We all want our cats to grow old. Unfortunately as they do, few escape chronic kidney disease (CKD)—so common in older cats, it’s considered practically inevitable.

Catching CKD early can improve overall lifespan, and more importantly enhance overall quality of life. To this point veterinarians have depended upon routine blood work, which catches kidney disease after about three-fourths of function is already gone. By the time cat owners report symptoms, matters are even worse.

A new test

A revolutionary new blood test, symmetric dimethylarginine (SDMA), allows veterinarians to diagnose CKD in cats months or even years earlier, giving owners a chance to intervene well before their cat’s kidneys are as damaged.

"It’s whorthwile to check in with your veterinarian about a heartworm preventative, even for indoor cats, because mosquitoes can get indoors, too."

“Diagnosing CKD earlier allows us to monitor these cats more carefully and if it’s appropriate we can begin to treat them,” says Dr. Susan Little, President of the American Association of Feline Practitioners and editor of “The Cat: Clinical Medicine and Management.”

Little adds there are various other benefits to early diagnosis. For example, high blood pressure is common among cats with CKD. As with humans this disease is silent, but it takes considerable effort to read in cats. Knowing a cat has CKD, vets may be more inclined to check up on blood pressure.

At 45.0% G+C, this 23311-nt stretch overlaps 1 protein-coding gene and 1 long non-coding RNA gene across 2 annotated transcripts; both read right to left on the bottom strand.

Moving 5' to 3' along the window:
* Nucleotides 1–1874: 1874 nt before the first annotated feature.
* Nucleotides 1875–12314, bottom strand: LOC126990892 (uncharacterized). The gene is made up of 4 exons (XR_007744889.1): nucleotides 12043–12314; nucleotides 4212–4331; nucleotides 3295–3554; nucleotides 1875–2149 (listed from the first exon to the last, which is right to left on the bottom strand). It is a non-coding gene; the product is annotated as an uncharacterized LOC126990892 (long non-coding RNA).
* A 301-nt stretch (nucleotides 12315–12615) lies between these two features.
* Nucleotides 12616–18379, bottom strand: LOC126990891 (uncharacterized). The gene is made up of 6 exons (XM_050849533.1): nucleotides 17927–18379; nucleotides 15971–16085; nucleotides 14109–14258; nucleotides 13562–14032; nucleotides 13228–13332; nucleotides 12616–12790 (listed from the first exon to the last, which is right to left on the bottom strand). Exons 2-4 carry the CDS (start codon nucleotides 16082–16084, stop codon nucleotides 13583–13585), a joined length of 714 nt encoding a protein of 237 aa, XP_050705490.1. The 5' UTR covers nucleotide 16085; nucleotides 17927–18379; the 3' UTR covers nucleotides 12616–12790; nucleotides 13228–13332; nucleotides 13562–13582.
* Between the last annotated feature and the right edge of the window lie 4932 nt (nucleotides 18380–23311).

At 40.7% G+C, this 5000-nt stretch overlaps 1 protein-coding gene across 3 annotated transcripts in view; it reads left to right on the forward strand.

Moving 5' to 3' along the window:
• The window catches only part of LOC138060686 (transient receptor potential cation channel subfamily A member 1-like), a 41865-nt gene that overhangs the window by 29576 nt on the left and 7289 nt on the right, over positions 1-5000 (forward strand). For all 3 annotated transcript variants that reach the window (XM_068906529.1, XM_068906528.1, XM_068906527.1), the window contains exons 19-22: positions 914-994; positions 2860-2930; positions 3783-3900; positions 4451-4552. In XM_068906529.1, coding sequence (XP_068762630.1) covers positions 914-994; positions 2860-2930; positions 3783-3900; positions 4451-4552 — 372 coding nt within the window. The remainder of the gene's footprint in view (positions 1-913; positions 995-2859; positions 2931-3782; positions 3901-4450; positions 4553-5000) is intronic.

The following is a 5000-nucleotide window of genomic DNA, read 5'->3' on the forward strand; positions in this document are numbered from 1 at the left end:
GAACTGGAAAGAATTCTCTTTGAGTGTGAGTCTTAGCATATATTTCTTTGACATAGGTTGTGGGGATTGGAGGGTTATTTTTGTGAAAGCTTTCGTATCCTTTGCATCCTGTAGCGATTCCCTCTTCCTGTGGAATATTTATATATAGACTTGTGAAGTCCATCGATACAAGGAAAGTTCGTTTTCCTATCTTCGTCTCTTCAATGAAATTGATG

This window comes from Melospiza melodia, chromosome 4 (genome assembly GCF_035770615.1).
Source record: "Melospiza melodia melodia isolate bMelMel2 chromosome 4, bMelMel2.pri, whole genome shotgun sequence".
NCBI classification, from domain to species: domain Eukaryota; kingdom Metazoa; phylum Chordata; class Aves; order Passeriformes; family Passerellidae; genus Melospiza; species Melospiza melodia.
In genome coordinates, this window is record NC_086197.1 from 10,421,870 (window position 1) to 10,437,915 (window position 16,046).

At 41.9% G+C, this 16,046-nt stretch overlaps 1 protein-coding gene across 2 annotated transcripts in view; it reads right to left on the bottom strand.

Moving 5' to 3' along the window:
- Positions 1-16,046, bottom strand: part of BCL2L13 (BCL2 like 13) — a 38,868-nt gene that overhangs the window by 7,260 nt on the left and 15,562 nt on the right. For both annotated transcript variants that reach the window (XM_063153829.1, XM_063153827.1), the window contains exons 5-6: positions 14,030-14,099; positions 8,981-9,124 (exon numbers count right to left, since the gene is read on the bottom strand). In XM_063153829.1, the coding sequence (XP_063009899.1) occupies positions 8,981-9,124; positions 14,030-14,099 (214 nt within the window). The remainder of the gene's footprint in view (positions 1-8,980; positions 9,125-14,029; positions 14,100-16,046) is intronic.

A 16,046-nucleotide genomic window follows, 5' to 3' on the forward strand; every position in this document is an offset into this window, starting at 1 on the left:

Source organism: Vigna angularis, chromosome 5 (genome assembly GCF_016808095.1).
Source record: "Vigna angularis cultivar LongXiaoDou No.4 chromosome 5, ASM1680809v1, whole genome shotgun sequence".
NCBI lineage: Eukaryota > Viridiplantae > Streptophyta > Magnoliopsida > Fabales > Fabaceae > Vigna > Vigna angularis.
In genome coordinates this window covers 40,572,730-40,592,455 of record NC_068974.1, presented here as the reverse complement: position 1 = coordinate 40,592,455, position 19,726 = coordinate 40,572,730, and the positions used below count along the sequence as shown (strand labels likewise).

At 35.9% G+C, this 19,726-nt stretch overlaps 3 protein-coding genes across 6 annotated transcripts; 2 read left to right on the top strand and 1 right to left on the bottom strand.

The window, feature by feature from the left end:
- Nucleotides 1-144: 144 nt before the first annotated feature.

Important checkups

But you cannot test for kidney disease—or for that matter anything else—without a checkup. “I just had a client today who purchased a cat online, and she never tested her for the feline immunodeficiency virus (FIV) or feline leukemia,” Little explains. ”As a result, [she] unknowingly exposed her other cats.”

Even when adopting shelter cats that have had a test for FIV and feline leukemia, Little says getting a second test is the appropriate protocol, as cats may go for months or years without showing any symptoms.

Warding off heartworm           

Cat owners may also be unaware to test for feline heartworm disease transmitted by mosquitoes. “If there is heartworm disease in dogs where you live, there’s also heartworm occurring in cats,” Little says. ”Testing is important.”

Although some cats with heartworm are asymptomatic, cats can die suddenly from heartworm or suffer from feline associated respiratory disease—sometimes mistaken for feline asthma. As a result, it’s whorthwile to check in with your veterinarian about a heartworm preventative, even for indoor cats, because mosquitoes can get indoors, too.